Well, that was awkward.

Catholic News Service, which, as it’s name implies, is a denominational news agency, and tweeted a rather chirpy message of inclusion Sunday before last, reading, “Hanukkah begins at Sundown. Happy Hanukkah to those who celebrate!”

The problem is that evidently there are no fact checkers at CNS because while the photo they chose to accompany their tweet was an ancient stone relief depicting a menorah, it was from the Arch of Titus — an enormous, first century marble affair — depicting Roman soldiers making off with the golden menorah, as well as other spoils of war, from the Temple of Jerusalem, which they’d destroyed.

Which is sort of like a denominational news agency tweeting out an illustration of Christ being flayed with whips by Roman soldiers with the greeting, “Easter begins at sunrise. Happy Easter to all who celebrate!”

That’s not how that works. That’s not how any of that works.

Thinking back, no one taught me about Hanukkah growing up. From age 7 and upward on my school bus, most of us kids would have told you, quite impressively, after chatting to the one Jewish kid in our neighborhood before linking it to what made sense to our underfunded, public school brains, that “Hanukkah is like Christmas for Jews. It’s in December and, actually way better because they get presents for eight days!”

I certainly didn’t understand the significance of Hanukkah until learning from Jewish friends in my mid-20s. There’s an awful lot of history involved, including terrible violence and persecution before rebuilding the Temple, and the most succinct definition I found was from chabad.org:

“In the second century BCE, the Holy Land was ruled by the Seleucids (Syrian-Greeks), who tried to force the people of Israel to accept Greek culture and beliefs instead of mitzvah observance and belief in G-d. Against all odds, a small band of faithful Jews, led by Judah the Maccabee, defeated one of the mightiest armies on earth, drove the Greeks from the land, reclaimed the Holy Temple in Jerusalem and rededicated it to the service of G-d.

“When they sought to light the Temple’s Menorah (the seven-branched candelabrum), they found only a single cruse of olive oil that had escaped contamination by the Greeks. Miraculously, they lit the menorah and the one-day supply of oil lasted for eight days, until new oil could be prepared under conditions of ritual purity.

“To commemorate and publicize these miracles, the sages instituted the festival of Chanukah.”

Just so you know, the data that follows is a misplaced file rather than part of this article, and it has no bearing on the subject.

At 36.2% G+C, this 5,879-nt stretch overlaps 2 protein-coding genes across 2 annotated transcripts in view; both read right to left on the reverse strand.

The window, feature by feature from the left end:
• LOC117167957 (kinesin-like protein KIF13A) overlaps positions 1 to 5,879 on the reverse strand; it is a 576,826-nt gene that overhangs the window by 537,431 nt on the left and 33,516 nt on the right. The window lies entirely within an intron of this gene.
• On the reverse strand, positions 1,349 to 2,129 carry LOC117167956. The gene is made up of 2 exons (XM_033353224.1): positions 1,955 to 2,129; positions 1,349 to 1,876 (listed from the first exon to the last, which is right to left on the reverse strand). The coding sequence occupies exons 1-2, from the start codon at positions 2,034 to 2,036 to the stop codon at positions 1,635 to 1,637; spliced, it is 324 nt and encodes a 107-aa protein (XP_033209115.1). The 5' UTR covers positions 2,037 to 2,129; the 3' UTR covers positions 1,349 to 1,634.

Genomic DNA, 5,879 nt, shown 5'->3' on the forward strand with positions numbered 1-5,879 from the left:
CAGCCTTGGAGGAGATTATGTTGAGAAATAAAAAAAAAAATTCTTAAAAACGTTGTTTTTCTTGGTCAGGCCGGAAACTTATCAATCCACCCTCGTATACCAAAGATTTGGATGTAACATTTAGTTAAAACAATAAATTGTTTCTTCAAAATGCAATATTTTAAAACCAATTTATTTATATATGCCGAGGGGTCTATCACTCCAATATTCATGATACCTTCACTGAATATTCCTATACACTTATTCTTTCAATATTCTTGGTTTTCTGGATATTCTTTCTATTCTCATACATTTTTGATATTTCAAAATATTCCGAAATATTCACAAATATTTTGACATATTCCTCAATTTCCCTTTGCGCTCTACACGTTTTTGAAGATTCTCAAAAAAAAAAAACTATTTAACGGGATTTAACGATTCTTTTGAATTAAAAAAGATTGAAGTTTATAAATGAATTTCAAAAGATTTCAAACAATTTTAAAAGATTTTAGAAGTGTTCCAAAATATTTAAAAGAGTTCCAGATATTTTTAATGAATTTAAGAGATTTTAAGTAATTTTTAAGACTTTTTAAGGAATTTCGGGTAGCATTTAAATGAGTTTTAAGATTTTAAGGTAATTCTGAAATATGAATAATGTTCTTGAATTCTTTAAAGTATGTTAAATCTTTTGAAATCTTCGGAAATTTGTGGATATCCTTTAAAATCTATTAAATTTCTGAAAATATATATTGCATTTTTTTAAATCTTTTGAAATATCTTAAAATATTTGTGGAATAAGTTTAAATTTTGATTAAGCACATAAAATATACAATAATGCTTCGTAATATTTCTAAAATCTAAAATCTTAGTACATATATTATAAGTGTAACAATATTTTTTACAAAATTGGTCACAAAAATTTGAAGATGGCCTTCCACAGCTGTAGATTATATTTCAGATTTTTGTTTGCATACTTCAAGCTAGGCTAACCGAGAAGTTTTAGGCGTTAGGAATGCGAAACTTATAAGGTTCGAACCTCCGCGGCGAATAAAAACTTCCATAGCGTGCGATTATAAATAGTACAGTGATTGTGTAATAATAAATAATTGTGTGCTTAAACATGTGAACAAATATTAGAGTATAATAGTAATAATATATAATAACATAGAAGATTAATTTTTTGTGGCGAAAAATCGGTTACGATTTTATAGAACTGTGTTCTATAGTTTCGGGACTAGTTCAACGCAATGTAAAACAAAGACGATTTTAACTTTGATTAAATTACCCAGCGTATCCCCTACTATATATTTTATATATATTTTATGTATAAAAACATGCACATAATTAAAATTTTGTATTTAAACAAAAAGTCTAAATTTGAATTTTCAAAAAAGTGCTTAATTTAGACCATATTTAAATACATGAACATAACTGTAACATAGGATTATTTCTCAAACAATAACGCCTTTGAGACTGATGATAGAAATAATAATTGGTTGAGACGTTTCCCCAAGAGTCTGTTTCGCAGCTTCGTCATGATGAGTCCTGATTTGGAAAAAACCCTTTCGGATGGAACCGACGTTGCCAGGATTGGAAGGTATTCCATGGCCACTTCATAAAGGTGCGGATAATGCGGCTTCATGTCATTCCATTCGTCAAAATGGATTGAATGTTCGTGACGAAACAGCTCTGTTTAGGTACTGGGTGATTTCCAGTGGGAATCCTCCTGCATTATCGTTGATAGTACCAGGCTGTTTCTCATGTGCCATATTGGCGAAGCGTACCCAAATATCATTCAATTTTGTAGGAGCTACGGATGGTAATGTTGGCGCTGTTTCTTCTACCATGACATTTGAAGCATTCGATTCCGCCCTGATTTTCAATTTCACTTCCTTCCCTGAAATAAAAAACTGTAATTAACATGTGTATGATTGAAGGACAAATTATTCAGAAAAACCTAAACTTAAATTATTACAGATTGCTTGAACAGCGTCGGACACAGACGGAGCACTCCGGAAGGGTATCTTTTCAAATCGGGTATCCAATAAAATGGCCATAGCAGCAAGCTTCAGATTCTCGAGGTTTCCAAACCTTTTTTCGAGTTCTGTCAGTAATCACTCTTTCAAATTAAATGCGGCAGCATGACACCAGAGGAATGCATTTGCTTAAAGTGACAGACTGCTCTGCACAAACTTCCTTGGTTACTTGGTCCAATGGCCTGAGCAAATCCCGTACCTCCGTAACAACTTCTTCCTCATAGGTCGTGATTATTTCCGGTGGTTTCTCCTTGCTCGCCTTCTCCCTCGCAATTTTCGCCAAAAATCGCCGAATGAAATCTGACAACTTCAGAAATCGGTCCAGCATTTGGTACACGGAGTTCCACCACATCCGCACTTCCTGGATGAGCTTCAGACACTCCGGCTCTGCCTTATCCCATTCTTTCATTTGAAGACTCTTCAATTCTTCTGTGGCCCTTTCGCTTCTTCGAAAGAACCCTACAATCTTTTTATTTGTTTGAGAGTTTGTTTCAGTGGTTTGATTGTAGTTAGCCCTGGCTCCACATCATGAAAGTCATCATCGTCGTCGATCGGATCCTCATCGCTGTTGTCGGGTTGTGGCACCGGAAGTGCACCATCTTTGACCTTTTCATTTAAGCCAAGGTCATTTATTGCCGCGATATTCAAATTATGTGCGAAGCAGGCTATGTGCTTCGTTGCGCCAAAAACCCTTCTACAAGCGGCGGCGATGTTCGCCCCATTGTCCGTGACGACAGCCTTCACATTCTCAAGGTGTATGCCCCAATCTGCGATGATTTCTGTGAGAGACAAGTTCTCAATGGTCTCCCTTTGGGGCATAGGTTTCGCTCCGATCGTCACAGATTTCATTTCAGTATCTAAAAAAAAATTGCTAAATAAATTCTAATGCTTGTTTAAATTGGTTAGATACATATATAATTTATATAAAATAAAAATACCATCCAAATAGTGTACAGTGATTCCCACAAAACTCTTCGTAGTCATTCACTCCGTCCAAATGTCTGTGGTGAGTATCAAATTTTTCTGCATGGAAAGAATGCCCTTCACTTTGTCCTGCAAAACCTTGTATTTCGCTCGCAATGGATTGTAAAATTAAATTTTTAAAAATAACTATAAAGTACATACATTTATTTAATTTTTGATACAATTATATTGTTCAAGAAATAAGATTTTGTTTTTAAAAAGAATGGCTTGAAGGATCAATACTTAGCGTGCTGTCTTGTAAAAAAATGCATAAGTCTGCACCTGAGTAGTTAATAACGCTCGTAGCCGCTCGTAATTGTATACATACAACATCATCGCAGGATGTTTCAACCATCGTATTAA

Indeed, the word, Chanukah, or, Hanukkah, is Greek for “dedication.”

Then, just like with Southern Baptists, the holiday is celebrated with special prayers and a lot of fried food.

And if you’re puzzled by the written form “G-d,” as opposed to “God,” Rabbi Davidson from the same site explains, “Our caution is founded on an understanding of the third of the Ten Commandments, ‘You shall not take His name in vain.’ Although this verse is classically interpreted as referring to a senseless oath using G-d’s name, the avoidance of saying G-d’s name extends to all expressions, except prayer and Torah study.”

There is actually far more than what I’ve copied and pasted, but as I have limited column space, I have to be economical with this explanation.

At the end of the day (coincidently, sundown), while I’m sure that Catholic News Service had only the best of intentions in tweeting out its holiday greeting, it can be more than a trifle distressing if your religion seems continually misunderstood as well as targeted to this very day for its insistence on merely being.

I wanted to end this by simply writing “shalom,” but then I thought I’d better return to Rabbi Davidson’s tutorial as, like many Christians, I thought the word simply meant “peace.”

I learned that as with many Hebrew words, shalom has several meanings. Shalom can mean peace, or be a greeting. Shalom is the name of G-d. It’s a name for boys, although for girls too. And shalom is very much, Rabbi Davidson writes, “a key”:

“The more shalom we bring to the world, the quicker will we attain completion and true, everlasting peace.”

Indeed. Shalom.